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Minimum terms

High Court setting of minimum terms for mandatory life sentences under the Criminal Justice Act 2003



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Neutral Citation Number: [2006] EWHC 1434 (QB)
Case No: 2004/352/MTS
IN THE HIGH COURT OF JUSTICE
QUEEN'S BENCH DIVISION

Royal Courts of Justice
Strand, London, WC2A 2LL


Date: 22nd June 2006


Before:

MR. JUSTICE HENRIQUES
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Application by PAUL JAMES BRYAN for the setting of a minimum term pursuant to Schedule 22, paragraph 3, of the Criminal Justice Act 2003.
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Decision


I direct that pursuant to CPR PD 39A paragraph 6.1 no official shorthand note shall be taken of this decision and that copies of this version as handed down may be treated as authentic
 
The Hon Mr Justice Henriques

I am required to set the minimum term of imprisonment to be served in respect of two Life Sentences pursuant to Schedule 22 paragraph 3 of the Criminal Justice Act 2003. 

Paul James Bryan was convicted of the murders of David Nelson and Joseph Montgomery on the 13th of May 2002 and sentenced by me to Life Imprisonment.  He was also convicted of the attempted murder of Andrew Nelson and sentenced to Life Imprisonment with a specified period of 10 years.  In relation to the two murder convictions I recommended to the Home Secretary that he should serve a minimum of 25 years.  The Lord Chief Justice commented ‘whilst not saying that 25 years would be wrong my figure is 23/24 years’.

I have now had the opportunity of reading a victim family statement on behalf of the Montgomery family and representations made in writing by Michael Purdon solicitor.  These representations are very full and nothing would be gained by an oral hearing.

I wrote at paragraph 6 of the Life Sentence Proforma:

‘On Sunday the 22nd of July the defendant entered a public house in Leeds wearing a balaclava and carrying a .38 revolver.  He had gone there to shoot David Nelson.  An earlier attempt on the 19th of July to shoot David Nelson had failed; the bullet grazing his head (the defendant played no part in this earlier shooting).  It appears that this was a contract killing.  The most likely motive was that David Nelson had defaulted on a substantial loan.  He was addicted to gambling.  The defendant shot David Nelson.  Andrew Nelson tried to intervene on his brother’s behalf.  The defendant shot at him but missed.  As the defendant was leaving the public house, Joseph Montgomery threw a pint pot at the defendant.  It missed him and the defendant shot Montgomery dead from close range.  The defendant knew both of the deceased and had played pool regularly with them.  The defendant was on the run for 2 weeks.  Upon his arrest he was most uncooperative, screaming and smashing audio equipment when interviewed.  He refused to have samples taken for DNA profiling, struggling and fighting with police officers.   Witnesses were threatened during the trial and the defendant maintained denials throughout the trial.  I formed the view he was a very dangerous man.  He has extensive criminal links.  Psychiatric reports had been obtained by the defence but were not produced to the Court.’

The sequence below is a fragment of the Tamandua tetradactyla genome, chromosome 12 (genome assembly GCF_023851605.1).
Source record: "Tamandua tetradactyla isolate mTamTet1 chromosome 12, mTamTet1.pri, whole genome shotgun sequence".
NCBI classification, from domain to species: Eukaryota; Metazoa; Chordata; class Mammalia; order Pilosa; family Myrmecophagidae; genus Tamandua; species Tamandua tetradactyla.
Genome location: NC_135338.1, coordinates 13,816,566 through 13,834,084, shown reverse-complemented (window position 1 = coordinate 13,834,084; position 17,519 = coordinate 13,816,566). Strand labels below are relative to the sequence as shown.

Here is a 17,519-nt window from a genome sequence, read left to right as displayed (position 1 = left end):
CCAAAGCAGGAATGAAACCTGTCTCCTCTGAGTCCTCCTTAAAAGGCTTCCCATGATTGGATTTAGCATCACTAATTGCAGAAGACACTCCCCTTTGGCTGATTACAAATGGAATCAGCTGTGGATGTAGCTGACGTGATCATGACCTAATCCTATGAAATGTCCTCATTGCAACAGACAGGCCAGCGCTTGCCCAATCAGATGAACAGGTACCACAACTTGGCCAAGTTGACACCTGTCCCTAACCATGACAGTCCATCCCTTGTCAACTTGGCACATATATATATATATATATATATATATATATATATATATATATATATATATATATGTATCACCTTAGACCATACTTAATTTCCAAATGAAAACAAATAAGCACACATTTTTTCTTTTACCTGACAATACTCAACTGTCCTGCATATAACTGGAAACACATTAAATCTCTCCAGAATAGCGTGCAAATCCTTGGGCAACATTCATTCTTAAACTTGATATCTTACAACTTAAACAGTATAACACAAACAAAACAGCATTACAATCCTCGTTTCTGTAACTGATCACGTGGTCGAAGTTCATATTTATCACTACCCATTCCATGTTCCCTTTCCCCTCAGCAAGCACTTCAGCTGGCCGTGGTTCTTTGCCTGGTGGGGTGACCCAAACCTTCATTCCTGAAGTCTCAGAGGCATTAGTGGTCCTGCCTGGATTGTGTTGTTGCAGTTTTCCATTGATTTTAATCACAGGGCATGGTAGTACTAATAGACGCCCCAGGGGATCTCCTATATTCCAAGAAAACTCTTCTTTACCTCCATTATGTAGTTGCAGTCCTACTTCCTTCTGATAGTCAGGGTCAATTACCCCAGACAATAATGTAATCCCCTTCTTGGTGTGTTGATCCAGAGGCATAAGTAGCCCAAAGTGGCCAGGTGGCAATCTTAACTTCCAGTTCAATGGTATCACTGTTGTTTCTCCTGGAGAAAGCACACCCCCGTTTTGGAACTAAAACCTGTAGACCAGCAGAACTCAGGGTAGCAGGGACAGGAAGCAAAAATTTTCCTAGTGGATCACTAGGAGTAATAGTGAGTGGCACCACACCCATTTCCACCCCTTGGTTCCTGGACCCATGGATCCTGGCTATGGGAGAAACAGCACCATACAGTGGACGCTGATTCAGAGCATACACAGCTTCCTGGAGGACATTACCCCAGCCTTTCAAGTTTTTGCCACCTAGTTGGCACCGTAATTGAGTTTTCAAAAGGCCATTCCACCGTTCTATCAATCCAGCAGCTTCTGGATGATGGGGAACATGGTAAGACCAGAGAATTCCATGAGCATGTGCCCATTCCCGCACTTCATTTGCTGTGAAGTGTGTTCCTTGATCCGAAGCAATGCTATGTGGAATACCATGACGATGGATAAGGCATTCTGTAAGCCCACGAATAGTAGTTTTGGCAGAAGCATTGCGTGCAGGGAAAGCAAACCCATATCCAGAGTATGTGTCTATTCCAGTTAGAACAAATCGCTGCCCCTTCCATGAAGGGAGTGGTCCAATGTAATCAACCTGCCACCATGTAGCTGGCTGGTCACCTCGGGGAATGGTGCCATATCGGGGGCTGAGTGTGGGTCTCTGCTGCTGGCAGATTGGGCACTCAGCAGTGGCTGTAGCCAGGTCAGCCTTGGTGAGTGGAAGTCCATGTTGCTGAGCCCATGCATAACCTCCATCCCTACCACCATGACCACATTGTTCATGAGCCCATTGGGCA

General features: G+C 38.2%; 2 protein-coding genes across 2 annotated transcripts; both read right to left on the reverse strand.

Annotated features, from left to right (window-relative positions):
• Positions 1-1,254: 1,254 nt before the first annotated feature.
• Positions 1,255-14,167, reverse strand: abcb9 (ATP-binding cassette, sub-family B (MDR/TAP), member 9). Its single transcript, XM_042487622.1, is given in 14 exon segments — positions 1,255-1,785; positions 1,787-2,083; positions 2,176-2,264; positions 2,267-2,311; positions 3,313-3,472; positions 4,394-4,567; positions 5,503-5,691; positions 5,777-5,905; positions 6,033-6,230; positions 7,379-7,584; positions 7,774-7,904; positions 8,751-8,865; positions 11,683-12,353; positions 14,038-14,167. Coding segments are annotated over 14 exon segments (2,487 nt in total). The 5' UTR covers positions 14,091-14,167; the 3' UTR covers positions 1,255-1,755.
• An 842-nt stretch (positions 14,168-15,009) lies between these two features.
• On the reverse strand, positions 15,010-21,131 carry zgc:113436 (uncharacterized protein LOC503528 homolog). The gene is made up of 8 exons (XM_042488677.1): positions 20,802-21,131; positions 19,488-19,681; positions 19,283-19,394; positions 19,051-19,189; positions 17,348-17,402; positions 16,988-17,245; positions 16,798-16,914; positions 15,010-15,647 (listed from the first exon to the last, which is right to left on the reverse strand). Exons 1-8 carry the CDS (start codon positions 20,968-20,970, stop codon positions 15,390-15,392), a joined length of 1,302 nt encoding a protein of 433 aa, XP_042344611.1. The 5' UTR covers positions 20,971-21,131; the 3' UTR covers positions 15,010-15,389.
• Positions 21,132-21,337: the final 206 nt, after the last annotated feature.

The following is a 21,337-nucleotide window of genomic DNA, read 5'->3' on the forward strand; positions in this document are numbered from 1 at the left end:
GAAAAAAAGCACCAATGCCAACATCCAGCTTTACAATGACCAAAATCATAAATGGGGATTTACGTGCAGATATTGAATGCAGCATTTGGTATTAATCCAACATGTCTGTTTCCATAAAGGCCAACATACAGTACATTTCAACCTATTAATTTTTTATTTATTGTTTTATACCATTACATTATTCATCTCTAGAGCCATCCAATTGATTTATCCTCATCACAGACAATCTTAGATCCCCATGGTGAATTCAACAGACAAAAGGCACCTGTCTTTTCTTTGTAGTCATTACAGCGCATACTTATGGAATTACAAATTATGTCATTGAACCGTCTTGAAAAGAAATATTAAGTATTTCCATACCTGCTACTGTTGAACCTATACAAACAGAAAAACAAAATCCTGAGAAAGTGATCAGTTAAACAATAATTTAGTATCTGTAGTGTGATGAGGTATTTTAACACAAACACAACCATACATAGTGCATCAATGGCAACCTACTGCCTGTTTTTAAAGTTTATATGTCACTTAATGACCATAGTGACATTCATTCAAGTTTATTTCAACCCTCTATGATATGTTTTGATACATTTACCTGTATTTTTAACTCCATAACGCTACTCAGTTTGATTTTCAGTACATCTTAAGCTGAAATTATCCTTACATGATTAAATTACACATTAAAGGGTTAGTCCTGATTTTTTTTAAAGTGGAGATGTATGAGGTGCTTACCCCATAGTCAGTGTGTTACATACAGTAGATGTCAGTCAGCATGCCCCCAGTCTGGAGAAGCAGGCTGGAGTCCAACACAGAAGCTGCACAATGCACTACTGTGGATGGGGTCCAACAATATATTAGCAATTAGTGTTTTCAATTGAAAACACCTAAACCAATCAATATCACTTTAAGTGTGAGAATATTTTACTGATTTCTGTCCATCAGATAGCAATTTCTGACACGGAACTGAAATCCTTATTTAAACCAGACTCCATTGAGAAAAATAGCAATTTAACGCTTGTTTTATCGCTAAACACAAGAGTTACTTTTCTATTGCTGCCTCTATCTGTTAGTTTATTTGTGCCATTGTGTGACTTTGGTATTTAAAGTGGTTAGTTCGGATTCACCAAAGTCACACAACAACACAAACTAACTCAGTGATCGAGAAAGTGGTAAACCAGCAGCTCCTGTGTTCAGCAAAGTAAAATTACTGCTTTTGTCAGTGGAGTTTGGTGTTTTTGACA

The date of the killings was the 22nd of July 2000.  The relevant direction is contained in Lord Bingham’s CJ’s letter to Judges dated 10th February 1997.  He takes 14 years as the minimum term for the ‘average’ ‘normal’ or ‘unexceptional’ murder.  He identified a 30 year term as something which would be ‘very rare indeed’.

Lord Bingham’s letter reads thus at P.22: (dealing with possible mitigating factors)

 

 

1. Youth.